Welcome Home

Despite the horrendous shortfalls in basic needs of its citizenry, there was no sign of self pity but an inspirational energy if a visitor like me could put away the past and a longing for a bygone age where all power and privilege had been torn out of the black African’s hands .

Keeper of Stories

Tyrion Lannister suggested people were not bound together by banners, castles or mighty kings but by stories of their heritage held by “The Keeper of Stories”.

Bag in Hand

Wherever I travel , I pick up “Harrods” bags and always ask for extras,. These I carry round with me daily. They store my bills to pay, a diary and some cash. Today, I am sporting a forest green bag with gold lettering from Hatchards of Piccadilly , booksellers since 1797 , bearing the royal crests of The Queen, Prince Philip and the Prince of Wales.

Lost in Translation

He had met Laura in Calgary. At first he had found her reserved and introverted. Gradually, she opened up as she gained more and more trust in him. But she kept her conversation with others to the barest minimum. Eventually, the penny dropped. He began to understand her reticence towards speaking to others.

Requiem for an Accountant

He barged into the oversized boardroom, still in his Eskimo parka and Arctic gloves, tottered to the nearest empty chair, half an hour late. The meeting of twenty people shuddered to a halt.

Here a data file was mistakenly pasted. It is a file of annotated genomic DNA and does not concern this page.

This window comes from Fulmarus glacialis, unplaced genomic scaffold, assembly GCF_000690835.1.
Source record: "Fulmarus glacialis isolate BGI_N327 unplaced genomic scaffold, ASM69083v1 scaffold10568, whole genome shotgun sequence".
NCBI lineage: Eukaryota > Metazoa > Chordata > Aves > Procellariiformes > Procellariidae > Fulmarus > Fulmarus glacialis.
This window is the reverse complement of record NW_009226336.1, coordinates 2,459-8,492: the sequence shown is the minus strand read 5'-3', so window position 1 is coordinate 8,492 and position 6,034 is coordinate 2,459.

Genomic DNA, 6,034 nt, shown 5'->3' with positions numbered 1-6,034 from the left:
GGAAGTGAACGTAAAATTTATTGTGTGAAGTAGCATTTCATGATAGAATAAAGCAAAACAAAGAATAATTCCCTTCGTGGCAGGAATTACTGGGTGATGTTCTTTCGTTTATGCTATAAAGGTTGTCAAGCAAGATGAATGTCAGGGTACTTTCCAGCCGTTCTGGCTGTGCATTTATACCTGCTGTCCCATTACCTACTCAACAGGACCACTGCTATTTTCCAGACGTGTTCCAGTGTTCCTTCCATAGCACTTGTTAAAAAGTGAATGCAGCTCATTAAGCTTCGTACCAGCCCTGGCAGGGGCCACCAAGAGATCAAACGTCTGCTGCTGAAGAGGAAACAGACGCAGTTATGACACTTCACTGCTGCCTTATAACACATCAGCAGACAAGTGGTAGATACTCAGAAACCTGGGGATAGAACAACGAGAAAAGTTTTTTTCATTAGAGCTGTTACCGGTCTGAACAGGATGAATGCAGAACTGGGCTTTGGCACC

Darting through the battlefield of warring vehicles, he took a weaving path in some nondescript corner of Central Park until he came to a Portuguese-style circular mosaic in white and grey tiles with the word ‘Imagine’ at its centre.

A Whiff of Disapproval

From a storage room of broken and discarded furniture, he borrowed a coffee table – a sin beyond redemption in the eyes of his colleagues. On this he emptied a 5,000-piece jigsaw puzzle. His wayward action brought nothing but dismay and consternation to his fellow inmates. Was it the jigsaw puzzle itself or the fact that it was all red that caused the furore ? He couldn’t tell. His action cemented their notion of how wrong the management was in recruiting such an oddball. And all the way from England too !

Beware the Monster

” Pops, can I have 20 Euros, please? ” Pops smiled to himself at the automatic way the Monster had included please in  his sentence, after all the years cajoling. Then, doubt crept in — the Monster was not beyond using subterfuge to win his father over… “

A Gift that Goes on Giving

” Tonight, in Pyla, it would be strawberry parfait washed down with Coca Cola amid a congregation animated by the same delicious and intoxicating mix of joy and satisfaction. “

Blessings From Baguio

A short, stubby, fortyish Filipina took the seat beside him. She, too, had brought two carrier bags of provisions with her. Unlike the tourists and most of the locals, she wore long beige pants, instead of the obligatory cut-offs. Her hair was tied in a bun and she used minimal make-up. A cross hung on a thin gold chain around her neck. The appearance of pious conservatism was totally wrecked by an absurd beige T-shirt bearing a giant strawberry at its centre. Below the fruit, the message “Blessings from Baguio”.